Victoria’s society and culture changed forever on 15 August 1945, the day that World War II ended.
The National Trust of Australia (Victoria) is featuring key places that paved the way for modern Victoria, 75 years later to the day, by launching WWII At Home.
At 2pm on Saturday, August 15 an online panel will unveil WWII At Home, a demonstration of history reimagined through the latest technology.
WWII At Home revitalises storytelling through an interactive website, featuring 18 significant Victorian places and demonstrating the transformative impact the Second World War had on this state.
The WWII At Home website, funded by the Victorian Government, is part of a state-wide program to commemorate the 75th anniversary of the end of World War II.
The website invites Victorians to explore, from the comfort of their own home, the impact of WWII on Victoria through three lenses: our local responses to the war effort, how we reflect and remember the sacrifices undertaken during the war, and the corresponding post-war rejuvenation and blossoming of modern society.
Through Virtual Reality, 360-degree photography and interviews with veterans and their descendants, visitors to the website can discover historic sites such as the War Cabinet Room and the Tatura Internment camp, both normally closed to the public.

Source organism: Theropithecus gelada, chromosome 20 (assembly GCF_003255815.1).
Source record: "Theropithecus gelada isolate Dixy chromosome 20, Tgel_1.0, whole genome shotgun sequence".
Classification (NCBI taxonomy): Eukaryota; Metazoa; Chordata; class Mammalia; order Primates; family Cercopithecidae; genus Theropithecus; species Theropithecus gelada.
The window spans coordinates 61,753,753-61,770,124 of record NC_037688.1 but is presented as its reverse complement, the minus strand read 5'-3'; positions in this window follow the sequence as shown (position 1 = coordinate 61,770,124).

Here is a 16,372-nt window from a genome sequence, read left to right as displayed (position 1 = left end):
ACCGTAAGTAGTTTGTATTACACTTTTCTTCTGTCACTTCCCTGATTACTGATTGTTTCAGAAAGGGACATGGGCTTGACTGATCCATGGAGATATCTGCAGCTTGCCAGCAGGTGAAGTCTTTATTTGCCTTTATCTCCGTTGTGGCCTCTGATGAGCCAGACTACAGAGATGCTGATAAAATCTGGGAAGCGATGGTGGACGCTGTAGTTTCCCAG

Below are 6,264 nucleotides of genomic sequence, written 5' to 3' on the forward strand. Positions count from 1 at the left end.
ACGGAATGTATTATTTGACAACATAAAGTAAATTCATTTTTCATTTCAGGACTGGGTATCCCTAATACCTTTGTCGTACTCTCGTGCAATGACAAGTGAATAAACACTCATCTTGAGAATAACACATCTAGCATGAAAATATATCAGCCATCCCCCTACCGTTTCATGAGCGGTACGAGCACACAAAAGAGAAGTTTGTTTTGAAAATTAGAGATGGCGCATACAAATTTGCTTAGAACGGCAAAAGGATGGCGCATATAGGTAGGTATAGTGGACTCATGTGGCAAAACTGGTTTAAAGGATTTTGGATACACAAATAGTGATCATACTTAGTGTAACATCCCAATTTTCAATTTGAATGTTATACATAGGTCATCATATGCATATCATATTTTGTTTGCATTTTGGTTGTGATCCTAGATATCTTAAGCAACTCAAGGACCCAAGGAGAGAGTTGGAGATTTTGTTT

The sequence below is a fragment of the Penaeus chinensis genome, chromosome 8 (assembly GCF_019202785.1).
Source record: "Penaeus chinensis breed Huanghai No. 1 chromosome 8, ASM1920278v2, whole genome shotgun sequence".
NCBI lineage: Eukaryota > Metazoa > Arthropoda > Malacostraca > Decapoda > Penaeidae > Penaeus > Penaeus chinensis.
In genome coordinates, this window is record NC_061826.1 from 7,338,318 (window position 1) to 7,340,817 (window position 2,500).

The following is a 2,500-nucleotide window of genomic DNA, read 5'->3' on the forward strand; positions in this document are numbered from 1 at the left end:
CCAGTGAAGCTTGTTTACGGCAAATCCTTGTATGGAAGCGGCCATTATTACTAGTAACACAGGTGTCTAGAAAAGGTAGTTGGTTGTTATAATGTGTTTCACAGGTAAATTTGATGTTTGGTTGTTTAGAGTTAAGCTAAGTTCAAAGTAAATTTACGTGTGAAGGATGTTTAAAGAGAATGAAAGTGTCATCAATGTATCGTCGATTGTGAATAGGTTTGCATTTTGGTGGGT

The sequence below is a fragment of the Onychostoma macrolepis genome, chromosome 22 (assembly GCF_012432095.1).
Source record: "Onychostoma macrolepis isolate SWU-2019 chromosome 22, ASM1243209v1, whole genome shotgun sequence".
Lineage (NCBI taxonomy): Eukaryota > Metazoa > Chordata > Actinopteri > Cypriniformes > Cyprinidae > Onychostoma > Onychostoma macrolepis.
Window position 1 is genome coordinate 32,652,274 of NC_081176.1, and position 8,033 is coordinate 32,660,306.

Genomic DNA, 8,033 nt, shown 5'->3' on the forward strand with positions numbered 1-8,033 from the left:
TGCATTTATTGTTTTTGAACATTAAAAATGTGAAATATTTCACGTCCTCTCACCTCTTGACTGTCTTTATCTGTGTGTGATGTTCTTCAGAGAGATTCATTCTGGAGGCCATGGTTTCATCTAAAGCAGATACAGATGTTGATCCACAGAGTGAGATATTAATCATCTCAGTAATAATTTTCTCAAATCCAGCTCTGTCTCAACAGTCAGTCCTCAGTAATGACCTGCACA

This will provide a unique opportunity to reflect and connect with those who came before us.
Felicity Watson, Executive Manager, Advocacy for the National Trust Australia (Victoria), said the website invokes parallels between what Victorians have faced previously and the current COVID-19 situation.
“Victory in the Pacific (VP) Day is a time for reflection and remembrance of the sacrifices made by Australians abroad and at home, and time of momentous change for our state, explored in WWII At Home,” Ms Watson said.
“The stories portrayed through WWII At Home explore a pivotal moment in history and demonstrate Victorians working together to overcome a crisis, similar to what we are facing currently.”
“Victoria’s ability to adapt and transform in the past is a source of inspiration as we adjust to our new normal and come together virtually to support our fellow Victorians.”
The website features stunning and up-close aerial footage of the Shrine of Remembrance Forecourt, the story of a father who planted an avenue of 20km of Eucalypts to remember his fallen son and the Loveridge lookout with breath taking views over the water.
“The National Trust is honoured to be a part of the 75th anniversary program, creating a way for Victorians to thank and pay homage to our World War II veterans from home,” said Ms Watson.
This project provides an insight into the significant societal and design changes that occurred as a result of World War II and the flourishing of modern-day Australia.”
The WWII At Home website will be launched at 2pm on Saturday. The website can be explored wwiiathome.com.au.